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The Olympics is full of Heroes and Villains

Any sporting event throws up it’s share of heroes and villains, but an event like the Olympics seems to provide an endless supply of them. I’ll start with a few of the villains.

Some athletes came in as villains, while others have gained the moniker through their actions, inaction, or words. Freestyle skier Jason Begg-Smith is an easy target, and deservedly so. He essentially abandoned Canada for Australia so he could continue with his pseudo-legitimate internet adware business. Even his adopted country dubbed him the “spam king”, and there have been many allegations of much more malicious uses for the software he fronts. All the millions he has earned didn’t put a smile on his face at the medal ceremony. It’s hard to ignore the irony of him abandoning his country for money, then losing to a Canadian at the Olympics.

Some do feel he is unjustly vilified, but I can’t agree.

Evgeni Plushenko, however, created plenty of controversy before, during, and after his silver medal winning performance in mens figure skating. Within minutes of landing his trade-mark quad jump, the former gold medal winner put out the sound bite of the games to date, essentially stating that if his competitors weren’t landing quads, they weren’t real men! He has continued to say that, and he has some pretty influential people on his side. Canadian skating hero Elvis Stojko agrees with him, but has not stated it as colourfully! I won’t get into the debate about whether skating skill versus jumping skill is what separated the men from the women, as Plushenko puts it, but he certainly has not endeared himself to many, and is not exactly living up to those Olympic ideals.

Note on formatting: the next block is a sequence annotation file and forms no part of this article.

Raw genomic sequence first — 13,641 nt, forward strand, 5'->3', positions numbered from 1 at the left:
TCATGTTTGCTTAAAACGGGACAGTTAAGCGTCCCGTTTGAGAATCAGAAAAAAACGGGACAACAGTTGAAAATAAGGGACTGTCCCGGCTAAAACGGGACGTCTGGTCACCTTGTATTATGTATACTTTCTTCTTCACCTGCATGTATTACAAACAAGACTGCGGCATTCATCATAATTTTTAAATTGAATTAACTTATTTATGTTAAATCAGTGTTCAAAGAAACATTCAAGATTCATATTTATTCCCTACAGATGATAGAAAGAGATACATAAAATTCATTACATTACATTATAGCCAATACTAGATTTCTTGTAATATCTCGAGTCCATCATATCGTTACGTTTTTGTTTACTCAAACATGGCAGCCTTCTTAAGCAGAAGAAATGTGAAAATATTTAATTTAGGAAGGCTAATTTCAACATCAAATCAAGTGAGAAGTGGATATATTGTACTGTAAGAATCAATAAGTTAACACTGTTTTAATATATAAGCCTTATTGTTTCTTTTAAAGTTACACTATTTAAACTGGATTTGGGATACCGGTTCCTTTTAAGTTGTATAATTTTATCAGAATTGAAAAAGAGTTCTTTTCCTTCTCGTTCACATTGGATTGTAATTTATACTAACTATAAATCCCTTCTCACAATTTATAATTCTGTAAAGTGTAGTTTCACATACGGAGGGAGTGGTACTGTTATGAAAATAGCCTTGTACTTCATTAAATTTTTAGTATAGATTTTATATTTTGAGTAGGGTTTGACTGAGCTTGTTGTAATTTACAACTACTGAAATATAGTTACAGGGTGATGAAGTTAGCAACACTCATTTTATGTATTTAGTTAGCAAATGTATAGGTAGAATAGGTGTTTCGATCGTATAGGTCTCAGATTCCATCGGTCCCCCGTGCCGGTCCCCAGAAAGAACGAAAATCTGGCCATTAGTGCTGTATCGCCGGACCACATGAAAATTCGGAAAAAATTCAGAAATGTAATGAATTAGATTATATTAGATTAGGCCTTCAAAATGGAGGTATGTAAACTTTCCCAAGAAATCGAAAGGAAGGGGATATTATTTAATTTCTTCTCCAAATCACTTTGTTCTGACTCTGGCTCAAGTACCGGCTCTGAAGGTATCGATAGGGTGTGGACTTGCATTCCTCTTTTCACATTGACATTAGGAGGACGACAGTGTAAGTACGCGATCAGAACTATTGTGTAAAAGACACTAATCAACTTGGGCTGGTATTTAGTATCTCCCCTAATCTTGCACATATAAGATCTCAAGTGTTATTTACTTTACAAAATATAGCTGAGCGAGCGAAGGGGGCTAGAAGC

Finally, in a sport that looks like roller derby on ice, the Korean short-track skating team has actually managed to upset people with their tactics and absolute disregard for their fellow competitors. As well as bumping, shoving, and grabbing like women at a shoe sale, the Koreans have also been accused of working together to impede opponents, which is apparently illegal in the sport – Formula 1 auto racing should take note. How bad do you have to behave to be singled out in a sport where someone like Bonnie Blair is revered? She virtually used WWE tactics to get her medals, and was proud of it!

I’ve deliberately avoided the pro athletes, it’s not their fault, is a big grey area, and a slippery slope. The IOC themselves would also make too easy a target. Any other villains worthy of mention?

Part 2 will cover the heroes – and was much harder to narrow down.

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  1. February 24, 2010 at 11:48 am

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